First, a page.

At the time of her disappearance, Elizabeth had been living at home with her mother in Collings Street, Pearce. She was unemployed. At 1.30pm on June 13, she asked her mother if she could borrow her Toyota Celica to go to Southlands shopping centre at about 1.30pm. That was the last time her mother saw her alive. Elizabeth had told her mother that she planned to go to the ANU to meet some friends about 2.30pm. In the mean- time, Mrs Berry had gone out with a friend. When she returned at about 2.45pm the Toyota was parked in the drive. She presumed correctly that Elizabeth had gone by bus to the ANU. She said that if she had only waited an hour she could have had the car and not have had to hitch-hike. Elizabeth had had little money with her. She had withdrawn her last $1.50 from the bank that afternoon. Her boyfriend had gone to Bowen, Queensland, to look for work. She had planned to join him in the next week. Witnesses confirmed that Elizabeth was in the ANU bar that afternoon and early evening. She had been with a group of friends having some slow drinks, some games of pool, smoking a small amount of marijuana which was passed around, and talking about her boyfriend. She seemed normal and happy. A male schoolfriend, who lived in Red Hill, was apparently the last person who knew her to see her alive. At about 8.45pm he asked her how she was getting home. She said she would catch a bus from Civic. The friend assumed that they would walk to the bus interchange together. He went to the lavatory, but when he came back she had gone. He went to the bus stop but did not see Elizabeth on the way nor at the bus stop.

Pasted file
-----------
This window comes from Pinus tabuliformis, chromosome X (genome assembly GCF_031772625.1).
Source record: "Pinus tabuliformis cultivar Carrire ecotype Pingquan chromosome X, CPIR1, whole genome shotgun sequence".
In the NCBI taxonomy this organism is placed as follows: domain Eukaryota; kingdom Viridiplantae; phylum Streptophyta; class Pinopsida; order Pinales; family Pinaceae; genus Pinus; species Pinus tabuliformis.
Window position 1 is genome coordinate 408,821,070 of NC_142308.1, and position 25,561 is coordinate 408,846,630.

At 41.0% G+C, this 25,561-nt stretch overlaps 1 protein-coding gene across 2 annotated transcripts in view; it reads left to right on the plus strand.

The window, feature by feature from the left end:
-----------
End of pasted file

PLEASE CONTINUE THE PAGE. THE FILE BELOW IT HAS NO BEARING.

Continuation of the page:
When Elizabeth had not returned by the next day, her mother reported to the Woden Police Station that her daughter was missing. Police appealed for witnesses, and a number came forward. One person had picked her up near the Canberra Theatre and dropped her off on Commonwealth Avenue, just before the Coronation Drive, where he was turning off. That was about as far as the police got for about two weeks. Other leads came to nothing. More than 100 ACT Emergency Services volunteers and police searched bushland and pine forest areas around the ACT. Fearing a possible connection with the disappearance of Karen Rowland whose body was found on May 13, 1971, near the Air Disaster Memorial in the Fairbairn Pine Plantation, the police thoroughly searched that area. Then, on June 28, a man contacted police and said he had seen a man acting aggressively toward a young woman at about 9.45pm on June 13 about 80 metres back from the lights on Commonwealth Avenue near the Coronation Drive intersection. The man, who had been a Queensland police officer for a year, had slowed down and was going to stop, but then decided not to become involved. He did, however, record the car number plate and a description of the car. He said the man had been wearing a hat. He said he had not reported it earlier because he had been studying for his accountancy exams and had not paid much attention to the news. He had not connected the missing girl and his sighting until he overheard some work colleagues talking about it on June 27. The car number plate given by the man was traced to "Harry The Hat". Those who knew "Harry" said he always wore a hat. His car was very similar to that described by the witness. "Harry" has since left Canberra.